January 14, 2012 at 10:28 pm #236714
So i have been doing alot of resesrch lately, and i have fiund that season seven seems to be the unluckiest season for a tv show. I mean, here are just some of the shows over history that were canceled or ended after their seventh season:
The Golden Girls
The West Wing
The Mary Tyler Moore Show
January 15, 2012 at 3:55 am #236716
Let’s say that 7th season it’s a good time for ending a show.
Especially for not procedurals dramas it’s difficult to go further than that..
I think seven seasons has been perfect for a show like The West Wing. And for Gilmore Girls too.
I also consider The Sopranos a seven seasons show, considering half two of season six aired a year after half one.January 15, 2012 at 9:06 am #236717
Season 7 is also the season when most shows start to fall off Emmy radar. If I recall, that’s when Frasier and Friends stopped getting writing and directing recognition. The Office also lost Rainn Wilson and directing at season 7. Season 7 is when Charlie Sheen got snubbed for 2.5 Men (yet Jon Cryer remains live and well).January 15, 2012 at 10:13 am #236718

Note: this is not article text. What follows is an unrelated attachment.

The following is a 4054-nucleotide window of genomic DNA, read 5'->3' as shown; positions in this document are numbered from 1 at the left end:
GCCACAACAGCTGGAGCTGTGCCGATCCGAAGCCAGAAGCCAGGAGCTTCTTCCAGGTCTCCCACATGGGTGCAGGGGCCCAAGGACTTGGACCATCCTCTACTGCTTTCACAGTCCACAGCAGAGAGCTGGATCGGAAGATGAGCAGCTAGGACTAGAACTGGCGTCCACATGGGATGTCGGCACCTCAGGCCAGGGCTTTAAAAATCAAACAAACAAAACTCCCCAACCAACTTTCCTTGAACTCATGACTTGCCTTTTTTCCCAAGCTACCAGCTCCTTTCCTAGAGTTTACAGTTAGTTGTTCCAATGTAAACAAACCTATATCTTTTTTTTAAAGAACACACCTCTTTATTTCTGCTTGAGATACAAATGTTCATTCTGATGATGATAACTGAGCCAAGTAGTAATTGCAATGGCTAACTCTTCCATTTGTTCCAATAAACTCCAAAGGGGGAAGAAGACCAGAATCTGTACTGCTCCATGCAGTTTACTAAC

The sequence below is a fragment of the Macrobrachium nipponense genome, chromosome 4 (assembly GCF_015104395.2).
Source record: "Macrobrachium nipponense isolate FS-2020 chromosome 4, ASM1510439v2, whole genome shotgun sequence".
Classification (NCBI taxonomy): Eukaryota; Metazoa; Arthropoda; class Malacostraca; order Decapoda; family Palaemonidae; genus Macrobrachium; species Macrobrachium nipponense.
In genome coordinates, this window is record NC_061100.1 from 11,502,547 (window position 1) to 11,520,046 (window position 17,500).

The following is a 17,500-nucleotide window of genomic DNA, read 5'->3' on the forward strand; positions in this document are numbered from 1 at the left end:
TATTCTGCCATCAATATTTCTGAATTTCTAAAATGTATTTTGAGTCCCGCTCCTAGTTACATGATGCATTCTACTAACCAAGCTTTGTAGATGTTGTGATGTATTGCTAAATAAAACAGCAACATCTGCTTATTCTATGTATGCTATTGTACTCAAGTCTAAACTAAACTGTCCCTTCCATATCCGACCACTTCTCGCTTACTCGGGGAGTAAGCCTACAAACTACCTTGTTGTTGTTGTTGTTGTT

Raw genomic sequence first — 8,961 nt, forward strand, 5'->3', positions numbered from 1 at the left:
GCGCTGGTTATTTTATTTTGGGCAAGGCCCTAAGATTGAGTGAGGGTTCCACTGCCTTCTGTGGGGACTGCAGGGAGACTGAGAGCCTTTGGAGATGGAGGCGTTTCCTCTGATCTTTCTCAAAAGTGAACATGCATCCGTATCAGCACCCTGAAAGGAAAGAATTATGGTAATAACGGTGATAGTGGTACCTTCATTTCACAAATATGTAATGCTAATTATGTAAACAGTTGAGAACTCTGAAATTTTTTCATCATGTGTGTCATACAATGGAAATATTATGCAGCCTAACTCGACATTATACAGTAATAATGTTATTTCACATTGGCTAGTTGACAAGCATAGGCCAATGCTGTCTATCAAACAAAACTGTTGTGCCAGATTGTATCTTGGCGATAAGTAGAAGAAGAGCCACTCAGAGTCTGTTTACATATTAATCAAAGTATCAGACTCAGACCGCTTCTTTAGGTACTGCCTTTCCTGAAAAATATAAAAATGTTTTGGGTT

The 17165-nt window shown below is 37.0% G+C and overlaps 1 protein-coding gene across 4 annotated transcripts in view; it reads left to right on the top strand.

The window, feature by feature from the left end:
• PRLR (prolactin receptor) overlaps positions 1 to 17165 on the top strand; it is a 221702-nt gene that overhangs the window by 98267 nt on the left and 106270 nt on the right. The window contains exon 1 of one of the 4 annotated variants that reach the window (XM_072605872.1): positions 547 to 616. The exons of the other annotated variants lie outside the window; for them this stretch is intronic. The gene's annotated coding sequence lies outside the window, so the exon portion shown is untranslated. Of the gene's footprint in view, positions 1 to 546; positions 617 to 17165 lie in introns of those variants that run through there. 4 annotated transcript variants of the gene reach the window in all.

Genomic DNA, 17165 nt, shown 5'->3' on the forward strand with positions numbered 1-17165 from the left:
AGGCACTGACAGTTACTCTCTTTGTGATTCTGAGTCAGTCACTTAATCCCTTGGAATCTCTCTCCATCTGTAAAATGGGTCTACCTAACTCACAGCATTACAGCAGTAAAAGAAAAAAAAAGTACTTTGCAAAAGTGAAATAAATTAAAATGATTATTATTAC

Well, if a show manages to last up to season seven, I think we can hardly call them unlucky. Still, that happens because, rarely when a show gets that far that they haven’t outstayed their welcome. “Seinfeld” might be the only case of series that had a strong season 7 (well, that, and “Curb Your Enthusiasm”).
“Friends”, “Gilmore Girls”, “Frasier”… all them weren’t in their prime anymore.
Also, I don’t see “The Sopranos” as a seven season show. The sixth season was split when aired, but for me it still works as one season only.January 15, 2012 at 10:29 am #236719
It’s not unlucky, it’s just the fact that a seventh season is way too long for a show to still be on the air to begin with. Very few, if any, have been able to maintain quality after so long, specially when you consider that even before that, a lot of shows start losing a lot of key producers, writers and even cast members that were there at the beginning when it was good, hot, Emmy winning, or whatever.